5. Garage

Some landscapers opt to place the cleanout somewhere in the garage per the request of the homeowner. This is often covered with concrete.

Options for Homes With No Sewer Cleanouts

Ideally, all residential houses should have sewer cleanouts. Unfortunately, this is not the case, especially for homes that are quite old. These often have no effective sewer line access. On the other hand, new houses typically have their sewer cleanouts in the yard and these could be covered with mulch or some landscaping design, so there might be a need to look more closely.

In case you live in an old house and you need to have your sewer line checked but there’s no existing cleanout, a professional plumber can discuss with you the available options. These will likely include:

1. Toilet Removal

This will allow the plumber to access the main sewer line through the closet bend, which is the elbow-shaped fitting in your toilet that connects to the sewage. This will obviously mean removing the toilet and replacing it back later. Needless to say, this is a messy and time-consuming process which can even lead to renovation work.

2. Cleanout Installation

Although installation will involve an initial sewer cleanout cost, this is a long-term solution that will eventually help you save money especially when it comes to future repairs.

Sometimes, sewer cleanouts can be present, but the cap is so jammed that it can’t be opened anymore. In this case, it’s better to have a new cleanout installed. This will allow for easier access to your current sewer line for cleaning purposes. It also makes your home properly coded which can be crucial in case of future property sales plans.

Key Takeaway

A sewer cleanout may sound like a process of cleaning the sewer line, which is partly correct. However, the term also includes the pipe and the cap that serves as the cover for the sewer, and this can be made from plastic, iron, or brass.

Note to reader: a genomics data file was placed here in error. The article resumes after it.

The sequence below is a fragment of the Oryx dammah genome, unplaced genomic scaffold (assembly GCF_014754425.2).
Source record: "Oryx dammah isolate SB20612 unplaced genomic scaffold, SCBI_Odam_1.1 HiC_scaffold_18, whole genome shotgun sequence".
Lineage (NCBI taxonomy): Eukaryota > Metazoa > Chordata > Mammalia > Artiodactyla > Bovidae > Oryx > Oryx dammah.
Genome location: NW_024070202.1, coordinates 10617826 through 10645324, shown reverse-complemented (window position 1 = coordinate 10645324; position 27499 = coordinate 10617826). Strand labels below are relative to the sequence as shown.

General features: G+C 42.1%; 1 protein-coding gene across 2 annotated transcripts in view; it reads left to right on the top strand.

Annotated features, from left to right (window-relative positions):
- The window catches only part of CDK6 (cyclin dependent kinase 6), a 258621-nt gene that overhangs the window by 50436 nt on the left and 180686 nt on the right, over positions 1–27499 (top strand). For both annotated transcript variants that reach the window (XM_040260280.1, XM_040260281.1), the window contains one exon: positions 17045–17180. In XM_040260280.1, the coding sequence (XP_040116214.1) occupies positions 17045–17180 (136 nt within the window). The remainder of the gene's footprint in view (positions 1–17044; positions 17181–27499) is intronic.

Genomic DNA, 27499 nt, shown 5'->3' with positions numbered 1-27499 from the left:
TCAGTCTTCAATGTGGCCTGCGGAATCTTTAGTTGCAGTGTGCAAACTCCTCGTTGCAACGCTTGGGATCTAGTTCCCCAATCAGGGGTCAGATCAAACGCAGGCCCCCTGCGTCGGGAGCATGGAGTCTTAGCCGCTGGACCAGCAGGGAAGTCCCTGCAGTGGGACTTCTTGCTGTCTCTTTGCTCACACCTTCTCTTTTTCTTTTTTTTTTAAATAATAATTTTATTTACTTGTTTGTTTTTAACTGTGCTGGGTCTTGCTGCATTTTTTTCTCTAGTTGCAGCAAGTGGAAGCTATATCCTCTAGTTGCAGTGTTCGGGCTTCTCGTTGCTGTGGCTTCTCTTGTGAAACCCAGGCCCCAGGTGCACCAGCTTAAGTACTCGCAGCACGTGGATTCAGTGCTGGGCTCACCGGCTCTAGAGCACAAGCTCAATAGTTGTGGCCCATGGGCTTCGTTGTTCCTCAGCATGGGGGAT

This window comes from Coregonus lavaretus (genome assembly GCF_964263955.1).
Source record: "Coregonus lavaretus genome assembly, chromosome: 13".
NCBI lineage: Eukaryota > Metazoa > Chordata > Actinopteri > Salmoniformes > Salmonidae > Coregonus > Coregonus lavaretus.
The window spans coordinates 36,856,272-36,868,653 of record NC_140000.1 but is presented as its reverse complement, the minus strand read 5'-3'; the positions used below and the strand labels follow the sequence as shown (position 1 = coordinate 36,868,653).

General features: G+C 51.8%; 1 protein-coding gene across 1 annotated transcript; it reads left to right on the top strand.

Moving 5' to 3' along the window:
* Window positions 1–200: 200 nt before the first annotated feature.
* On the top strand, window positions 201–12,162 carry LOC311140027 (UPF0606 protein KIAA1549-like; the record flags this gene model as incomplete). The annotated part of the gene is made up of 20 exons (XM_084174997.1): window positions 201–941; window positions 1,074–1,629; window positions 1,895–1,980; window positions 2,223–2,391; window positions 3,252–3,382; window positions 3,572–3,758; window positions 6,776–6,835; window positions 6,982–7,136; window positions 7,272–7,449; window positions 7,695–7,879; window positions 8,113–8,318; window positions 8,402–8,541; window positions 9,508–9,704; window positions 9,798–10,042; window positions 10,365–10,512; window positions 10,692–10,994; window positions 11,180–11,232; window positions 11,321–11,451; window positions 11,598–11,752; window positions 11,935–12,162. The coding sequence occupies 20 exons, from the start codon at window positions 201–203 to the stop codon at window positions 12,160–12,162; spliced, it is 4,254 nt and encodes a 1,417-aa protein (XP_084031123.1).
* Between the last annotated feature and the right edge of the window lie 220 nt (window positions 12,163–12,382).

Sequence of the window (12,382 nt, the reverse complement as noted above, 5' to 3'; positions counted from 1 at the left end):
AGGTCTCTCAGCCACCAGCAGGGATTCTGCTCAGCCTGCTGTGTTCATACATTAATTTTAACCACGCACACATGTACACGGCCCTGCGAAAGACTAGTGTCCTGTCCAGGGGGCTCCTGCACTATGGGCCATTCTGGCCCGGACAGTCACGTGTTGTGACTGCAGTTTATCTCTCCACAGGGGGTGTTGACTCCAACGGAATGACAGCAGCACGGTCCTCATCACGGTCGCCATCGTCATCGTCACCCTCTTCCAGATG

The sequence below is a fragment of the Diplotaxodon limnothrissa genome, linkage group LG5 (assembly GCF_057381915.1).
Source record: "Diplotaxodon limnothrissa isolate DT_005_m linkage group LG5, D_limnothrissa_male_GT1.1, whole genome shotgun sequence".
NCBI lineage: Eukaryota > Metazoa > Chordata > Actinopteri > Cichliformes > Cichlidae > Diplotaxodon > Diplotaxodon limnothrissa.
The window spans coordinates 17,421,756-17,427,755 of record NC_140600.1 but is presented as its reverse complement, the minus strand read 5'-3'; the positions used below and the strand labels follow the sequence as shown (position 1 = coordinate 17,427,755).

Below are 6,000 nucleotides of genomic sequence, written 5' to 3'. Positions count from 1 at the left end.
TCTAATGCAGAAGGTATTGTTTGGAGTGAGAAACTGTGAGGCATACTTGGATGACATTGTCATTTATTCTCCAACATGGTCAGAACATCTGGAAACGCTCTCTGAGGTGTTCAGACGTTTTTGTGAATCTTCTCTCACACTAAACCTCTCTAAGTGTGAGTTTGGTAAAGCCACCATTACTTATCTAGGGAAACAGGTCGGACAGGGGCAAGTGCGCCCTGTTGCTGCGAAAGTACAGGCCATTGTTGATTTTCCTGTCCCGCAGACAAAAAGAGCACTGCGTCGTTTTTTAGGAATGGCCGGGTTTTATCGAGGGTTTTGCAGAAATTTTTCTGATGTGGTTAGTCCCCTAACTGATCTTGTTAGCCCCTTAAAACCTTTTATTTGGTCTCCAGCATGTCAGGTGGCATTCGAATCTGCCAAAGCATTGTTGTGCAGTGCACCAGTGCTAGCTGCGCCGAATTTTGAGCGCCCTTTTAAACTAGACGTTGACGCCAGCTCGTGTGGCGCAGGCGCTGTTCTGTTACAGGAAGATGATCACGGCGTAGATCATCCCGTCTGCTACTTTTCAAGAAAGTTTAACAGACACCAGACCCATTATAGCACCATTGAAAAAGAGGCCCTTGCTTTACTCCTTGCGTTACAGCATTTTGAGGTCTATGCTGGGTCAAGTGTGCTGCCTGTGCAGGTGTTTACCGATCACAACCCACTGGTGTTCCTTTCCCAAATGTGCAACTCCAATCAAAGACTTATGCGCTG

Old houses often don’t have sewer cleanouts, but new ones usually do. With the latter, you will likely find the cleanout either in the yard or in the lawn, although the basement, the garage, and the exterior wall of your bathroom are locations where some sewer cleanouts are sometimes installed.

If your sewer line gets blocked for some reason, access to the sewer line cleanout diagram is crucial for any plumber to effectively work on removing the clog. Otherwise, plumbing specialists may have to move your toilet, which is the nearest access point to the sewer line apart from the cleanout.

Let Absolute Electrical Heating and Air help you resolve your sewer line problems through your sewer cleanout

Access to sewer cleanouts can sometimes be difficult, because it’s not that easy to locate them. Absolute Electrical Heating and Air can make this easy for you.

We have highly-skilled plumbers in Denver who can help you locate your cleanout and resolve whatever issue you have with them. Call us now and you’ll agree that we are truly the experts in what we do.